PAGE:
THE BIG rainband that swept over South Australia and Victoria over the weekend delivered in spades in many regions but the focus now turns to northern Australia where inland areas such as south-west Queensland and northern NSW could receive up to 150mm over the next eight days.
Bureau of Meteorology (BOM) modelling is suggesting heavy falls in the drought-stricken northern NSW / south-west Queensland region and widespread rain of up to 100mm from a line around the Liverpool Plains right up into the Darling Downs, while Central West centres such as Coonamble are at this stage (Monday afternoon) expecting around 50mm.
And the rain could well continue throughout the month.
Multi-week climate forecasting models used by Cotton Australia's Cotton Info show a solid chance of reasonable rain for all of February, aided by the return of another Madden Julian Oscillation (MJO) similar to the one that spurred good January rain, albeit markedly weaker.
The moisture in the atmosphere already delivered good rain over the weekend.
Parts of South Australia's pastoral country received over 100mm, while there were widespread falls in the Upper Mid North and through into western Victoria of 50mm as a band of tropical moisture dumped a solid band of rain over SA and Victoria.
The weather station at Yudnapinna, north-west of Port Augusta topped the charts in SA with 103mm, while Port Augusta had 67mm and Crystal Brook 60mm.
Across the border the Wimmera received between 20-60mm while the Western District also had in excess of 25mm in places.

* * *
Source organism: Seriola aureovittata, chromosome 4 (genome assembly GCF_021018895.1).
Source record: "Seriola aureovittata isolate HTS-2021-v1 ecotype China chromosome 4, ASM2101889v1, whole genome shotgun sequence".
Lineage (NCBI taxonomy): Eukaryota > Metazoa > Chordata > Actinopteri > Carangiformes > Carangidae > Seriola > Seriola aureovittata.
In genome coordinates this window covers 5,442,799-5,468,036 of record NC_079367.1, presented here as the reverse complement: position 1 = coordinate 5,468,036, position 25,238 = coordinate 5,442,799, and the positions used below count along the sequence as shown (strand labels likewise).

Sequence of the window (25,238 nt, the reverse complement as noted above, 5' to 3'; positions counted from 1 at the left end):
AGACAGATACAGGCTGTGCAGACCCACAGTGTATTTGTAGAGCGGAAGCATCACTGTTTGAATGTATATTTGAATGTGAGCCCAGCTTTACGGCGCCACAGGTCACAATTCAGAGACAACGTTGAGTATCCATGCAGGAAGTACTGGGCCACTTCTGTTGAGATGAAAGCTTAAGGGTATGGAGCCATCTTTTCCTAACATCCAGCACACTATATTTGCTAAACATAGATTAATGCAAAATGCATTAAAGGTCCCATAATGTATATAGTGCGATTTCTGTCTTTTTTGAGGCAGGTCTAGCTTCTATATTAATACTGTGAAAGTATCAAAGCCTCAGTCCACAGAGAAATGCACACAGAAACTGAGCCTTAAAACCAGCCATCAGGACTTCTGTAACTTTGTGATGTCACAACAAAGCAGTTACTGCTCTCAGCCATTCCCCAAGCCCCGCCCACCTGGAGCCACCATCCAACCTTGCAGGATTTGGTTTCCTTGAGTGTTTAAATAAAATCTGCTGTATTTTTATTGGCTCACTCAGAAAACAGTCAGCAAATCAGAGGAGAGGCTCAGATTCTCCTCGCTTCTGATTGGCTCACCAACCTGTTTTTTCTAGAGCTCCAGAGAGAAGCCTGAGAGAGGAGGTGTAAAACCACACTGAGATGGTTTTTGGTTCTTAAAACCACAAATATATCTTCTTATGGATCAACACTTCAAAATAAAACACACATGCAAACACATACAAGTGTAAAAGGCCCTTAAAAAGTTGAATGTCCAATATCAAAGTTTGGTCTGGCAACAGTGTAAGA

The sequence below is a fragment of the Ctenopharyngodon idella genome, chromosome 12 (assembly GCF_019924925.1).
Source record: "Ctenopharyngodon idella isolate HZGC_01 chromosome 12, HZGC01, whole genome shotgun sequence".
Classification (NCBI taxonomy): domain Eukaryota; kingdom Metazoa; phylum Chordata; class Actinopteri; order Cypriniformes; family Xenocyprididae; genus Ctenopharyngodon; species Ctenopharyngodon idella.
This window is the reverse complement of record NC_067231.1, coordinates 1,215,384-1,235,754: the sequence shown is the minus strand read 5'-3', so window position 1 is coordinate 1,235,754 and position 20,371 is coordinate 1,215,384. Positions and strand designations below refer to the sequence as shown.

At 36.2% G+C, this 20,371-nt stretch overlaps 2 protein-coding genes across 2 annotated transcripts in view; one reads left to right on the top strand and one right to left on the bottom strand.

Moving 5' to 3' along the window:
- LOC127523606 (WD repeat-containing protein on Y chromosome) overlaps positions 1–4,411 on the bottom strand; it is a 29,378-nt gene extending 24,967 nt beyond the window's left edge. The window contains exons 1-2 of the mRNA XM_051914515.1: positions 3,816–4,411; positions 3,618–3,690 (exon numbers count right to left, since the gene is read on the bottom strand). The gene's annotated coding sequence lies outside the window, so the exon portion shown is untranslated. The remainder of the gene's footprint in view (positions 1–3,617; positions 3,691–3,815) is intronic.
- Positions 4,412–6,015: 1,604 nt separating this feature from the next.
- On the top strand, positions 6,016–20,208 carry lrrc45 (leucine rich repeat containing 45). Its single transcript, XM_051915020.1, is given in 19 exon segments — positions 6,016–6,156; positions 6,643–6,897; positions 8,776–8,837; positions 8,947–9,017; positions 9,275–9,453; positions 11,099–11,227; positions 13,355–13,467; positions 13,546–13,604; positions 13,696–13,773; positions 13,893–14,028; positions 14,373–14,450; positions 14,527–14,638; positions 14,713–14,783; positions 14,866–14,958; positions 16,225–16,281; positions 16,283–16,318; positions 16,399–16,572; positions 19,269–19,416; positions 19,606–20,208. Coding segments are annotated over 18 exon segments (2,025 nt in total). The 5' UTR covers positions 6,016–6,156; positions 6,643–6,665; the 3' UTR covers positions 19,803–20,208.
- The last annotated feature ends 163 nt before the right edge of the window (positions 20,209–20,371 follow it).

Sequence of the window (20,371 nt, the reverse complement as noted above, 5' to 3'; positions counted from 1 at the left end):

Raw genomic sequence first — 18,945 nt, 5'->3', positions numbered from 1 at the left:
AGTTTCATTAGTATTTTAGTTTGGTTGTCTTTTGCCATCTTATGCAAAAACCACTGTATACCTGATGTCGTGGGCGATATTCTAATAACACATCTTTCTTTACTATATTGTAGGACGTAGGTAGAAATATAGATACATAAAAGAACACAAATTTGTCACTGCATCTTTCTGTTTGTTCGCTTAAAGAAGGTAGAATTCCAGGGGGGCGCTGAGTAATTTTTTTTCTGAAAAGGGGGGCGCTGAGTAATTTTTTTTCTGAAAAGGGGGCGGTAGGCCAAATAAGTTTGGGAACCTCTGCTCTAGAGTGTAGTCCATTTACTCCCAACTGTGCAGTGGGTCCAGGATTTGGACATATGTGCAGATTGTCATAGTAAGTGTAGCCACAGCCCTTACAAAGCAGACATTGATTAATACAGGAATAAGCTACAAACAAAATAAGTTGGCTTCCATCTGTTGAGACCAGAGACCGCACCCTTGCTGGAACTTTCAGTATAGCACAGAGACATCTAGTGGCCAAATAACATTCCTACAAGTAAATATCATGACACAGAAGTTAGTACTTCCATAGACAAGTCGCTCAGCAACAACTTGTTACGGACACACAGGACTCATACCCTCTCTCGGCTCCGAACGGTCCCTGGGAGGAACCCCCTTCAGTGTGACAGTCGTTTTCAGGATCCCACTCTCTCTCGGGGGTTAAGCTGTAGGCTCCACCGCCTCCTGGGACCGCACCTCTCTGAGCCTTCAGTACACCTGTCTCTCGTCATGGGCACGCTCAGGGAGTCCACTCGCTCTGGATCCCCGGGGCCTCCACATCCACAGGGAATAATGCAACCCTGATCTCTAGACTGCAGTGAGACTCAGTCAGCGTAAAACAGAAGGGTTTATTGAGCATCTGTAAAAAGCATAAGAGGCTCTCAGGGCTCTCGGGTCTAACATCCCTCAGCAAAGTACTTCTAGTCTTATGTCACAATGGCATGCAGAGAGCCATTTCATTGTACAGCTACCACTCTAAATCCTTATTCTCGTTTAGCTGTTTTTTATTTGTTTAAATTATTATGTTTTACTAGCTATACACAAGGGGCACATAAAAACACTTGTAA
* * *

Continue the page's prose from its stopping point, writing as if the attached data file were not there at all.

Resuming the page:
Nhill recorded 60mm and McNeil's Bridge, south of Natimuk, 52mm.
Horsham received 44mm all up, which was its largest fall in a single rainband since September 2016, narrowly exceeding an event in November 2017.
The rain caught road crews by surprise.
There were roadworks with dirt surfaces on both the Wimmera and Western Highways that authorities were forced to shut after the rain made the surface too dangerous to drive on.
Bureau of Meteorology (BOM) duty forecaster Matt Michael said the rain was caused by a band of tropical moisture that had pushed unusually far south.
"You don't usually see the heat and the moisture we saw with this event in southern Australia."
Prior to the rain it was scorching, with temperatures reaching 42 at Horsham and 44 at Mildura.
There was then gusty dry storms characterised by high winds, with 98 kilometres an hour gusts recorded at Horsham airport.
Farmers and rural retailers will rejoice in the rain, which will set off significant summer spraying programs.
The heavier falls will be useful in terms of storing moisture in the profile, with farmers generally wanting to see in excess of 25mm before spraying.